We return to the sports world today to talk about the economic concept of value. Albert Pujols was one of the greatest baseball players of the 2000's (if not the best), is currently on track to break a number of records which are sacred in the eyes of baseball fans, and, barring any Bonds-ian or Clemens-esque controversies, is a lock for the Hall of Fame. Heading into the most recent off-season, he was also a free agent, and, at the age of 31, was very clearly was on track for one last big payday.
So what was he worth? This was the question being asked by the management of the only team he had, to that point, suited up for, The St. Louis Cardinals, as well as other baseball executives and fans. He seemed almost certain to be baseball's second $200 million dollar man (after Alex Rodriguez who has twice signed contracts giving him that distinction). But how much more than $200 million?
At least according to one team, the Los Angeles Angels, the final answer was $254 million over the next 10 years. This left many pundits, happy fans in California, stunned fans in St. Louis and dozens of baseball executives wondering whether the deal was 'worth it'. In other words, was this the correct value to put on Pujols?
Of course value is a term with many different meanings to different people. Many people will subjectively look at the contract and think that there is no way someone should be paid that much money to play a game. Of course $254 million is a lot of money. Of course America is in a recession. Of course Mr. Pujols is getting paid to play a child's game. Of course numbers like this don't seem to make a lot of sense to people who are digging ditches every day or fighting for our country on the front lines.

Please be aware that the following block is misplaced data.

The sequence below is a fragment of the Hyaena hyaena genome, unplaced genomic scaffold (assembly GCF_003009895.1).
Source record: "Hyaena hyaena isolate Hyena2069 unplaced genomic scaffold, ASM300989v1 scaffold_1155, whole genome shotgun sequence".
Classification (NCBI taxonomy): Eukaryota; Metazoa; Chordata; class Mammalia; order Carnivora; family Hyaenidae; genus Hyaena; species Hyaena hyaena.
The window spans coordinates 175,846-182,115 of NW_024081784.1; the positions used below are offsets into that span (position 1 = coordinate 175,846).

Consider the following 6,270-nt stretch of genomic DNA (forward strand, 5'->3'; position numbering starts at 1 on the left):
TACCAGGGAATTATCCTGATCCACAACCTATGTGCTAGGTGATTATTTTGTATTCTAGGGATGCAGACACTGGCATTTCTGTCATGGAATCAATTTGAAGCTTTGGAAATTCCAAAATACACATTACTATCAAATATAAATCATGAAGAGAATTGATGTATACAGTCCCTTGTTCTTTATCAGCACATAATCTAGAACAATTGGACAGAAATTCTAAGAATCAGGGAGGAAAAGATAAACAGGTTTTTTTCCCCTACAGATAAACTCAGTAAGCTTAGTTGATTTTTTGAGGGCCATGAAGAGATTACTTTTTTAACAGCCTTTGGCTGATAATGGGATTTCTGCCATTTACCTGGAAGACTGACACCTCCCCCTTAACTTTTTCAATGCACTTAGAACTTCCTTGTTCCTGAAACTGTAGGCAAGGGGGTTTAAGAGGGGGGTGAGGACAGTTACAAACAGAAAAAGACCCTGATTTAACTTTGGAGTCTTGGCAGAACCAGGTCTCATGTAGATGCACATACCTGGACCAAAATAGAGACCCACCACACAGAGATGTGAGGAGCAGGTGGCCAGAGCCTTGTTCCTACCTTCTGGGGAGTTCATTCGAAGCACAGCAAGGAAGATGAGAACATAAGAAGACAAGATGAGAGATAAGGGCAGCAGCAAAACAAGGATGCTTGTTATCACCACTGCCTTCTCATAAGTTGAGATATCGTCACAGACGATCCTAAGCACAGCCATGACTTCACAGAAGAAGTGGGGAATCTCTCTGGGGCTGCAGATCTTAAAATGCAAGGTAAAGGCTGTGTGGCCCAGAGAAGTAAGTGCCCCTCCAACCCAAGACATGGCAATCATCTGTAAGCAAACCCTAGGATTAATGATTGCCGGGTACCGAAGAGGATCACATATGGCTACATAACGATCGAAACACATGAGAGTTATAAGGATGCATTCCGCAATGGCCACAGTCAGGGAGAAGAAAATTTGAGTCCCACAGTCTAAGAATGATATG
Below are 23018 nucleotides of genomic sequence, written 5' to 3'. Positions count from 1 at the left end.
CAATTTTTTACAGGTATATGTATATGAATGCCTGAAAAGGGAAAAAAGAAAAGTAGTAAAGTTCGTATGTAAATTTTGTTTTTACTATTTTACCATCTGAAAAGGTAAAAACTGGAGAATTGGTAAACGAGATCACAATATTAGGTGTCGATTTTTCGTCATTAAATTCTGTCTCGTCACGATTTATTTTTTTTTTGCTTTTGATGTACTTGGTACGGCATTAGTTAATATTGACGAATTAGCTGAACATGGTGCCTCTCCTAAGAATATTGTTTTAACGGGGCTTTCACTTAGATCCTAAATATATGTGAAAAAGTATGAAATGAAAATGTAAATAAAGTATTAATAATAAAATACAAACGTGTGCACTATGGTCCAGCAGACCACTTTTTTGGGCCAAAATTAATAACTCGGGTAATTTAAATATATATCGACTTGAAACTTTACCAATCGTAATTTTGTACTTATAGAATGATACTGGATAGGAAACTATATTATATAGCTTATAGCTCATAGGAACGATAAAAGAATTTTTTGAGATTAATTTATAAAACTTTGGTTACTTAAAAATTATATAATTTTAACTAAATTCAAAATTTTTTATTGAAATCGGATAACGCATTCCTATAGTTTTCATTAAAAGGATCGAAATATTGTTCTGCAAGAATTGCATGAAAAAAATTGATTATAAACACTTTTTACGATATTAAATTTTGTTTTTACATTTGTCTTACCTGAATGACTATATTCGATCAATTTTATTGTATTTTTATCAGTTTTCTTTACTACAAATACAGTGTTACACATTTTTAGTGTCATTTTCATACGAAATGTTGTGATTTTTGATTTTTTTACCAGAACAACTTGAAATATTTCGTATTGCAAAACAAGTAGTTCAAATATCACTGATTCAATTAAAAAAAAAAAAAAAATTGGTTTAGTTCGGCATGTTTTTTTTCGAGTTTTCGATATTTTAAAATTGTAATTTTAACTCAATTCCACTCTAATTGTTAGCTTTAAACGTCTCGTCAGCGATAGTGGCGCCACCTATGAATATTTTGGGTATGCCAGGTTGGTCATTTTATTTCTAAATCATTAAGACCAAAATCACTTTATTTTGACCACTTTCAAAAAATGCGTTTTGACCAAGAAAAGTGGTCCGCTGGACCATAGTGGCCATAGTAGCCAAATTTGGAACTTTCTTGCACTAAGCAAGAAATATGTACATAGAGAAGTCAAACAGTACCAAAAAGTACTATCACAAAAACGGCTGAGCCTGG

However, subjective analysis is, well, subjective, and it isn't the best way to analyze this (or really any) contract. After all, many executives make more money that Pujols will under his contract just for the honor of destroying shareholder value (though that might be a post for another day).
One way to get baseball discussions to shift a little closer to the realm of objectivity is to use statistics. For those who don't follow the sport, or might only be passingly familiar with statistics like RBIs and home runs, there are baseball-specific ways to measure value called sabermetrics. These are most often measures of how much a player's specific statistics more generally benefit a team. Jamesian terms like win-share and wins over replacement, once the realm of uber-stat geeks, have become more familiar to common baseball fans.
In addition to being fan favorites, these types of measurements are helpful for executives as they allow for direct comparisons between players. They also help to set the market for free agents as a player statistically worth a relatively high number of wins can usually expect a nicer payday in comparison to lesser players. Many teams have gone so far as to base their scouting programs on such advanced metrics. Even non-fans might be familiar with this approach, or at least its name, as the 'moneyball' concept recently featured in a Hollywood movie of the same name.